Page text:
A reader asks:
Do people who suffer from SAD usually have circadian rhythms that are somewhat “off”? I am just curious since you have said that the best antidepressant effect comes from resetting the internal clock earlier. Do people who have “normal” circadian rhythms tend to not get SAD?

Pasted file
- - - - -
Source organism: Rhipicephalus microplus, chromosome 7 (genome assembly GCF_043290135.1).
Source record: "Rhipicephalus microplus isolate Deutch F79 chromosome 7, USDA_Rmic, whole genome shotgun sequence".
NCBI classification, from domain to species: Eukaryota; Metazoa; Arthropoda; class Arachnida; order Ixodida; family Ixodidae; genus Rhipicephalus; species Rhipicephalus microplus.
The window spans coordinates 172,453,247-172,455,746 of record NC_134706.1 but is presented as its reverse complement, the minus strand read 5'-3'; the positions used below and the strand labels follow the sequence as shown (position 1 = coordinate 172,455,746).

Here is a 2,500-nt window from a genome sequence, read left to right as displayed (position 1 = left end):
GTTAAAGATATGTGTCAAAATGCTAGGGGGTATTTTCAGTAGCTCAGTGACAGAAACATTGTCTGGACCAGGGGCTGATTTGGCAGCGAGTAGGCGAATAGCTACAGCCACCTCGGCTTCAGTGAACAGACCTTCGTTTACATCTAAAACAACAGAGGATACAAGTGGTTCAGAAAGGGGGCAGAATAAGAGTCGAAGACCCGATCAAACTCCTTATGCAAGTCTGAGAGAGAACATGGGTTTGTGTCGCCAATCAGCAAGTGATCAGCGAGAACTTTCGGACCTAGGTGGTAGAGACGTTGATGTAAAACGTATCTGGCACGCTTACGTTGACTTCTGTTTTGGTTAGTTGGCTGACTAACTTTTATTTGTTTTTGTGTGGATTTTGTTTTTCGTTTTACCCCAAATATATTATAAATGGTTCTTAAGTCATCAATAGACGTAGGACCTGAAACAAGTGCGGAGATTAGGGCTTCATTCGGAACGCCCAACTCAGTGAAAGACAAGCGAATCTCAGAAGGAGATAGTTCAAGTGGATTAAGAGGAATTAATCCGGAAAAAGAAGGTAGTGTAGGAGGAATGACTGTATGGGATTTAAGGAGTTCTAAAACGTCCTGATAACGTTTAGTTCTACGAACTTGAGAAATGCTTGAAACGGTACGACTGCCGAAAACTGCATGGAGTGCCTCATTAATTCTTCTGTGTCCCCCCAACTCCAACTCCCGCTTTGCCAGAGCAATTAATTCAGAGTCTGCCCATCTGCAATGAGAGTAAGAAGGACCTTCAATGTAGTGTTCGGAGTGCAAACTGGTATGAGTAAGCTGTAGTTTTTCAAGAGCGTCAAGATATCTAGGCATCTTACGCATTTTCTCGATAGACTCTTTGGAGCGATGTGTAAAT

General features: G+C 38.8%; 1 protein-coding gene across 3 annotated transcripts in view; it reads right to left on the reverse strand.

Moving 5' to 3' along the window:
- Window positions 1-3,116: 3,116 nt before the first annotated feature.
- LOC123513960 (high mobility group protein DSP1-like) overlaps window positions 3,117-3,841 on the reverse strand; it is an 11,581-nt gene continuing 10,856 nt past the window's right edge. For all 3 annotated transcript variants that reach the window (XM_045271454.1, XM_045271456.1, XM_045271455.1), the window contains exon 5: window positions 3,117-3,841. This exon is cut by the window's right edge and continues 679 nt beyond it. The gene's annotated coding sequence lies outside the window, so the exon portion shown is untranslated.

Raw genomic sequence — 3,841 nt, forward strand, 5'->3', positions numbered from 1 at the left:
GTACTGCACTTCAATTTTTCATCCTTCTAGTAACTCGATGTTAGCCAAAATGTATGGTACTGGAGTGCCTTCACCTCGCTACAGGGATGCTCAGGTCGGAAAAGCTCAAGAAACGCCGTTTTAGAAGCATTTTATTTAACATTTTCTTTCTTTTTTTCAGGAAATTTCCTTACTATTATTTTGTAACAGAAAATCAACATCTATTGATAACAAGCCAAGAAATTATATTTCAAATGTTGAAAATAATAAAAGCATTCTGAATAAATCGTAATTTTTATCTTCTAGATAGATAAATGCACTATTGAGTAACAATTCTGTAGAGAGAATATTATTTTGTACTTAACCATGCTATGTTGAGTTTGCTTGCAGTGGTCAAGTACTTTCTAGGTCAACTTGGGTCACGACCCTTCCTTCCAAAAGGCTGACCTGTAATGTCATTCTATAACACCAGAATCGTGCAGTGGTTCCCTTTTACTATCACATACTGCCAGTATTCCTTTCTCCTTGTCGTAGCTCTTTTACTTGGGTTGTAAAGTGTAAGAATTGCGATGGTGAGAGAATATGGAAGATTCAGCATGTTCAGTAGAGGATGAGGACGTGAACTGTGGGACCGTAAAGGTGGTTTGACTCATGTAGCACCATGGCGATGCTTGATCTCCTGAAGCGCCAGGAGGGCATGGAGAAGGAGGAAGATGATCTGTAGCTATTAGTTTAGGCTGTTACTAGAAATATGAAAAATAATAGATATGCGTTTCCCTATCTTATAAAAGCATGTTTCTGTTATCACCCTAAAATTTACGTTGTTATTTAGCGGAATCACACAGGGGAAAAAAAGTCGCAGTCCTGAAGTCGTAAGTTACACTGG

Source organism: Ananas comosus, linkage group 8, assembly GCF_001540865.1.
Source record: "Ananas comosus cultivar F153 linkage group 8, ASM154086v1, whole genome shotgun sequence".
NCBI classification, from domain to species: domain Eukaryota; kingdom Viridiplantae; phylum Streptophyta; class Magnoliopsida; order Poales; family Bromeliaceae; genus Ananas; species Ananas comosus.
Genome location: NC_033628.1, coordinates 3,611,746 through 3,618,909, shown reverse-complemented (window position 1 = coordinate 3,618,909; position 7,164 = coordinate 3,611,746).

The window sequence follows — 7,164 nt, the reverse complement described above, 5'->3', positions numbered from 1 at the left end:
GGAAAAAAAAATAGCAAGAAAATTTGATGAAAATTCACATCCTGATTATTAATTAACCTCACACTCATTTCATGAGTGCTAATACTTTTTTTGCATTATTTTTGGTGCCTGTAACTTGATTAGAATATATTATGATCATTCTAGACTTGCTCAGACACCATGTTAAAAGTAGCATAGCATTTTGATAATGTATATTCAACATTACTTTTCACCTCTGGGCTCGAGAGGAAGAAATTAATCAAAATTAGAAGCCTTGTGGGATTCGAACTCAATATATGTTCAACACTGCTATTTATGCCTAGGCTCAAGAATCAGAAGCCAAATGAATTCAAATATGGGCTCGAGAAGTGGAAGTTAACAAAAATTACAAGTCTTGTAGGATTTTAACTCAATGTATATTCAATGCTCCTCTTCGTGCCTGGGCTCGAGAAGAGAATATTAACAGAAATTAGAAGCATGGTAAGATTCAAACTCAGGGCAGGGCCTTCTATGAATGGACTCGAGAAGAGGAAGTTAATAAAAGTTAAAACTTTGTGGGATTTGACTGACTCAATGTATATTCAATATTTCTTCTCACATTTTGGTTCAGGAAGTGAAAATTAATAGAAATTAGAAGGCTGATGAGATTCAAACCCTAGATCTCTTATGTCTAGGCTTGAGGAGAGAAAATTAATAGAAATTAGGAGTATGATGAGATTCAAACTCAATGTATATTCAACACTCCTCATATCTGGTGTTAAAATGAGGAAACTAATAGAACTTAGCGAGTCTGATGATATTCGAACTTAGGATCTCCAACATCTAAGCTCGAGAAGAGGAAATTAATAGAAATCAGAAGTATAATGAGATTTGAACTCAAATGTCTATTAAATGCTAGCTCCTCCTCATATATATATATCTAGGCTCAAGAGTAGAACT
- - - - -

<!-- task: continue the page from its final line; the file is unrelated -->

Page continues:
On the one hand, we could say that the circadian rhythms are “off” during winter depression, in the sense that relief is obtained by shifting the rhythms earlier. Furthermore, come springtime, it appears that the internal clock spontaneously shifts earlier, at least for people who are “evening types” in winter. (To check your chronotype, take the Automated Morningness-Eveningness Questionnaire ) On the other hand, SAD patients can be morning types, intermediate types or evening types — the same distribution that exists in the healthy, non-depressed population. What appears different about people with SAD is their mood lift when light therapy shifts the internal clock earlier, regardless of chronotype.